The State Department Store is the main shop in town for everything from food to clothes and Mongolian souvenirs. There are also many smaller shops and local markets. The three main hotels, the Bayan Gol, the Ulaanbaatar and the Ghengis Khan all sell a range of food stuffs, gifts and souvenirs.

Interesting art and gifts can be bought at the Art and Craft Shops near the Ulaanbaatar Hotel. Visits can also be made to the two main cashmere factories. Be careful when buying antiques that you receive a stamped certificate from the seller in case you are asked to prove your purchase at the airport. Sometimes in the countryside you will be offered goods from local countryside people for sale. It is alright to bargain with people. Do not assume that you can purchase things out of people's gers in the countryside. This is someone?s home.

What will I do at night?

There is a great variety of night time entertainment in Ulaanbaatar. There are a number of concerts and cultural performances, from Opera to traditional Mongolian throat singing performances that can be seen at the Opera Theater or the Drama Theater.

Recently several new bars, some with outdoor seating have opened in the centre of town. For nightclubbers a number of new venues have opened recently playing a mixture of Western and Mongolian modern music. Dining out is becoming a good option with a variety of international restaurants on offer.

Should I give a tip?

Tipping is not a local custom in Mongolia; it is common only amongst tourists and expatriates who live in the country. Giving monetary gifts to friends or relatives is common, however, both in the city and in the countryside.As tourism is growing in the country locals who work in the tourism industry are getting used to the notion of tipping and sometimes even expecting a tip from clients. Some locals still feel embarrassed to receive large tips from foreigners. We suggest that you do tip in moderation and give with a spirit of gratitude.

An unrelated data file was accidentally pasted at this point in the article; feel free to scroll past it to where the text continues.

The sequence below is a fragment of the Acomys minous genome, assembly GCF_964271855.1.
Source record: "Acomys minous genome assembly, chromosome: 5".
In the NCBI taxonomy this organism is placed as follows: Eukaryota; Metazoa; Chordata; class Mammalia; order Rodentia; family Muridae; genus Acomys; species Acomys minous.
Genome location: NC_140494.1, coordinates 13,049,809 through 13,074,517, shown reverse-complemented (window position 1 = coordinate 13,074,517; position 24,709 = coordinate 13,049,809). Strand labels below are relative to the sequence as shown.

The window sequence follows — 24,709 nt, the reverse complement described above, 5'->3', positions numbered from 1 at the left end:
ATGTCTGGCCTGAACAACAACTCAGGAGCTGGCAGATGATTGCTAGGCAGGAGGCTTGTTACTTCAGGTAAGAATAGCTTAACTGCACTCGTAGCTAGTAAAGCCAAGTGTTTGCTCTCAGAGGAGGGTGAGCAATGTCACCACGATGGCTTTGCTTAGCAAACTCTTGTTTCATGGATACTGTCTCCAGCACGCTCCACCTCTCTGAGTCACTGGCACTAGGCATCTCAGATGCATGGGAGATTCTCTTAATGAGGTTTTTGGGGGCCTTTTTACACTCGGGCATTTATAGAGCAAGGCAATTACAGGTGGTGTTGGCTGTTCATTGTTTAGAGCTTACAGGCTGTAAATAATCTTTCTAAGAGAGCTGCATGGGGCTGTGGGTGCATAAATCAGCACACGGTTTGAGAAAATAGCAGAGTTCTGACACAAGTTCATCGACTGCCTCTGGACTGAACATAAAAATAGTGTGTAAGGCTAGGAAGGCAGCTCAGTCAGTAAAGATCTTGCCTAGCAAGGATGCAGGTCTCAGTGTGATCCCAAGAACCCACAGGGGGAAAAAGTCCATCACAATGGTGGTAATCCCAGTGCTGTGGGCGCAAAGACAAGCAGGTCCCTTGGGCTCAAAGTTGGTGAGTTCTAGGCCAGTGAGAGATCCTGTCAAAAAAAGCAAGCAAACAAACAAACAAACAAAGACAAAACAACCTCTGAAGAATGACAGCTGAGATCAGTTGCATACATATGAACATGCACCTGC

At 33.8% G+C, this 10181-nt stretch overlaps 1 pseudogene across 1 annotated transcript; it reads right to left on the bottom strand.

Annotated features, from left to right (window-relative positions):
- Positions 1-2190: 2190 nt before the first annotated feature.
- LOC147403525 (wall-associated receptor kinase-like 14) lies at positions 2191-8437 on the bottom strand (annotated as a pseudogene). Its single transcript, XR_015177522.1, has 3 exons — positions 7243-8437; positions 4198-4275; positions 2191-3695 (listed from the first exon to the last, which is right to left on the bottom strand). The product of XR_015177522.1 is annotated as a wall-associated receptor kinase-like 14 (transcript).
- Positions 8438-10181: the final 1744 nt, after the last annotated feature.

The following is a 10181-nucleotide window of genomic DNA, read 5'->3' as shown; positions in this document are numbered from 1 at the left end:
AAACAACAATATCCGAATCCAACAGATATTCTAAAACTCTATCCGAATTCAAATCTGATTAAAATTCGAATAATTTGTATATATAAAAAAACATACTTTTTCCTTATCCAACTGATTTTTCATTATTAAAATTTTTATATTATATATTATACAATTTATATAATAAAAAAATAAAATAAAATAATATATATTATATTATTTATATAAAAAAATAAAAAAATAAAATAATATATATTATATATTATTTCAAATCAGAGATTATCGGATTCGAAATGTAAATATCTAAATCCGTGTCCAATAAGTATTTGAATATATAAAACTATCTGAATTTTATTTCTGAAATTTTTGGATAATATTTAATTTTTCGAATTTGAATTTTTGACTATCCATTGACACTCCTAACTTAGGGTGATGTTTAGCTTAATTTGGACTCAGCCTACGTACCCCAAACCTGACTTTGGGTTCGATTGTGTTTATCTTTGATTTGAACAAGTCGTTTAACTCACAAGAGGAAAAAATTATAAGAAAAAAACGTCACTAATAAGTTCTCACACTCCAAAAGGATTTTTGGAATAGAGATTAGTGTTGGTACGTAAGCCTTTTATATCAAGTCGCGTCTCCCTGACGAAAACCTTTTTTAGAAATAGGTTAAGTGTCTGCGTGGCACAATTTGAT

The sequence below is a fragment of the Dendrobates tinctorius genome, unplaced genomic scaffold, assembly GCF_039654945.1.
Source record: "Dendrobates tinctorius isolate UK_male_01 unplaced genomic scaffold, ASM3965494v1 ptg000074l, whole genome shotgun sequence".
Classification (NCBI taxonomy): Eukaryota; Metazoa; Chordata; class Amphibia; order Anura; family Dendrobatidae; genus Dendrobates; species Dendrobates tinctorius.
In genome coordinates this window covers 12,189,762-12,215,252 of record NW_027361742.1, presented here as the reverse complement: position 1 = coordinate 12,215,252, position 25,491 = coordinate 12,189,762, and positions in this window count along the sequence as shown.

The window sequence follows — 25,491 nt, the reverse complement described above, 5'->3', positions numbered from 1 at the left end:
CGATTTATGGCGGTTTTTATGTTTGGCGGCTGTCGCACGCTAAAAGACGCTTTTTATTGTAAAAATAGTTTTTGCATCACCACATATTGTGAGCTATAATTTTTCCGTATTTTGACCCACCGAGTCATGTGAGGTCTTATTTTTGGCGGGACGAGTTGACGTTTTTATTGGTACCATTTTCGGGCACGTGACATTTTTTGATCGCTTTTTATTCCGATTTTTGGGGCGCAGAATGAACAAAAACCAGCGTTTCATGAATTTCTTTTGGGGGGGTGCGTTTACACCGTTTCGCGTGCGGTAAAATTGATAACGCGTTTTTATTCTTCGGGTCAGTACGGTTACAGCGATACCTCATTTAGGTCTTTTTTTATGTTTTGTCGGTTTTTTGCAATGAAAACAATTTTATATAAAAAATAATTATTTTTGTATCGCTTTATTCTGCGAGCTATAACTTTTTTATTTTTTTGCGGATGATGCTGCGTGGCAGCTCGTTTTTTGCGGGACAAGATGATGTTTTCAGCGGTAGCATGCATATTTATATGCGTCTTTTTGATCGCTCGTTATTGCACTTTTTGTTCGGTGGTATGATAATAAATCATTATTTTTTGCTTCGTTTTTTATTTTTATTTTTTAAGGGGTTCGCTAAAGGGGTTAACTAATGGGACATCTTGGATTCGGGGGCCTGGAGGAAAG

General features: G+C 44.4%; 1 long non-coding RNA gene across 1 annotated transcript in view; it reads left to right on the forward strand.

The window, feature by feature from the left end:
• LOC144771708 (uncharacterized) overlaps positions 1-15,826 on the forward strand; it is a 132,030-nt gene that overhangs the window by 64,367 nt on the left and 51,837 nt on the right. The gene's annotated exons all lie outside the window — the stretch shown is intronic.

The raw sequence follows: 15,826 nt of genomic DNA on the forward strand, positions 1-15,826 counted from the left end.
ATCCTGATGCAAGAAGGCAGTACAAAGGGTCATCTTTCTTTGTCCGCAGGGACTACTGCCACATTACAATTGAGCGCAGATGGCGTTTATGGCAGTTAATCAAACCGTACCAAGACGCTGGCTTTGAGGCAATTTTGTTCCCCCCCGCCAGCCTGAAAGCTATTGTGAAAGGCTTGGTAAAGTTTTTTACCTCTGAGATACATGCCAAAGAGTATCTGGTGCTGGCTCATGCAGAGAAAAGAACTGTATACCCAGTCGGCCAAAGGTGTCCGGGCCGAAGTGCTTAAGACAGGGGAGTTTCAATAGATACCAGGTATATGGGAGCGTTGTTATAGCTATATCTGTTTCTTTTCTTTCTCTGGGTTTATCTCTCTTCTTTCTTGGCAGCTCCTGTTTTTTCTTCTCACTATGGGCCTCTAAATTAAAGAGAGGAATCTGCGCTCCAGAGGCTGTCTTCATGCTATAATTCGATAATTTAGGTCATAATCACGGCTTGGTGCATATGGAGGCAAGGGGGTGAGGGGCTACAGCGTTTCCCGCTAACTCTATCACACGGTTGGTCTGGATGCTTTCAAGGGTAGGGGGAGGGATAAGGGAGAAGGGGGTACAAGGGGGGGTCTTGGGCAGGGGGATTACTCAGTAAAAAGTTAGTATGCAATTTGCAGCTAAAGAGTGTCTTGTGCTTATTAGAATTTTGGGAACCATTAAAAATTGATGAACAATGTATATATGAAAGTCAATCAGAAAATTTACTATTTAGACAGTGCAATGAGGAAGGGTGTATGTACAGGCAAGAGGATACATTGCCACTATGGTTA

Tips will vary depending on the length and complexity of the trip, the number of staff on the trip and the number of clients on the trip. Generally groups like to meet together before the end of the trek to discuss how much they would like to tip each staff member based on their individual trek experience.

Should I give gifts to countryside people?

As you will be visiting local nomadic families in the country it is acceptable and desirable to offer them small gifts in return for their hospitality. The following items would make suitable gifts - small toys for the children, sweets, hair ribbons, snuff, cigarette papers, tobacco, small bottles of perfume or face cream and sewing kits. As children are an integral part of nomadic life it is acceptable to bring gifts for children. As the change of government has less focus on education many nomadic children are now not attending school. Purchasing educational material in the capital, such as children's books, paper and pencils is also a good idea. It is not acceptable to rely on accommodation from countryside people while travelling independently in Mongolia. Should this be offered to you then it is perfectly alright to accept but you should show gratitude with gifts in return. This should not be in the form of a token postcard but rather something useful and valuable to the local people.